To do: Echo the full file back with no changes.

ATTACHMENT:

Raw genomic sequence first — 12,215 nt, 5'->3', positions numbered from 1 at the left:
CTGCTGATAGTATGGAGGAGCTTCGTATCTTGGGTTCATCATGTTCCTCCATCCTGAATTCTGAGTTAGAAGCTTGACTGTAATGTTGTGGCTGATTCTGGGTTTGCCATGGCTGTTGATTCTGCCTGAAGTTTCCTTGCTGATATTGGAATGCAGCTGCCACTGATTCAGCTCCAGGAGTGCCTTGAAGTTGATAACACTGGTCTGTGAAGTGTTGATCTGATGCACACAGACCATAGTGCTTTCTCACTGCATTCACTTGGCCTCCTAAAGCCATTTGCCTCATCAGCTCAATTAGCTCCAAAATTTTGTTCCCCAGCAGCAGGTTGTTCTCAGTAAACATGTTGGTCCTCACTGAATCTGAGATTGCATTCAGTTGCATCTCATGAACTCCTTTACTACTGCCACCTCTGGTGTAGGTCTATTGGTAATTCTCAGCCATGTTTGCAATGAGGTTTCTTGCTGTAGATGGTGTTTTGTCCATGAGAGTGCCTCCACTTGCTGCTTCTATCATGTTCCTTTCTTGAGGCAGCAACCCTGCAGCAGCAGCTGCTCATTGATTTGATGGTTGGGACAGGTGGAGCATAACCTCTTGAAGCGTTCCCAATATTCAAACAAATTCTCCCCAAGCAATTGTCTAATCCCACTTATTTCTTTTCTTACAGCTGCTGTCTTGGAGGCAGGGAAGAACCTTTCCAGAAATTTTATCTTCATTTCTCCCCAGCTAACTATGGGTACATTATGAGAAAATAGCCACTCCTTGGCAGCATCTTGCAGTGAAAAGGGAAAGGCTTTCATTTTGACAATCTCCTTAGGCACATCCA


Raw genomic sequence first — 12,215 nt, 5'->3', positions numbered from 1 at the left:
CTGCTGATAGTATGGAGGAGCTTCGTATCTTGGGTTCATCATGTTCCTCCATCCTGAATTCTGAGTTAGAAGCTTGACTGTAATGTTGTGGCTGATTCTGGGTTTGCCATGGCTGTTGATTCTGCCTGAAGTTTCCTTGCTGATATTGGAATGCAGCTGCCACTGATTCAGCTCCAGGAGTGCCTTGAAGTTGATAACACTGGTCTGTGAAGTGTTGATCTGATGCACACAGACCATAGTGCTTTCTCACTGCATTCACTTGGCCTCCTAAAGCCATTTGCCTCATCAGCTCAATTAGCTCCAAAATTTTGTTCCCCAGCAGCAGGTTGTTCTCAGTAAACATGTTGGTCCTCACTGAATCTGAGATTGCATTCAGTTGCATCTCATGAACTCCTTTACTACTGCCACCTCTGGTGTAGGTCTATTGGTAATTCTCAGCCATGTTTGCAATGAGGTTTCTTGCTGTAGATGGTGTTTTGTCCATGAGAGTGCCTCCACTTGCTGCTTCTATCATGTTCCTTTCTTGAGGCAGCAACCCTGCAGCAGCAGCTGCTCATTGATTTGATGGTTGGGACAGGTGGAGCATAACCTCTTGAAGCGTTCCCAATATTCAAACAAATTCTCCCCAAGCAATTGTCTAATCCCACTTATTTCTTTTCTTACAGCTGCTGTCTTGGAGGCAGGGAAGAACCTTTCCAGAAATTTTATCTTCATTTCTCCCCAGCTAACTATGGGTACATTATGAGAAAATAGCCACTCCTTGGCAGCATCTTGCAGTGAAAAGGGAAAGGCTTTCATTTTGACAATCTCCTTAGGCACATCCA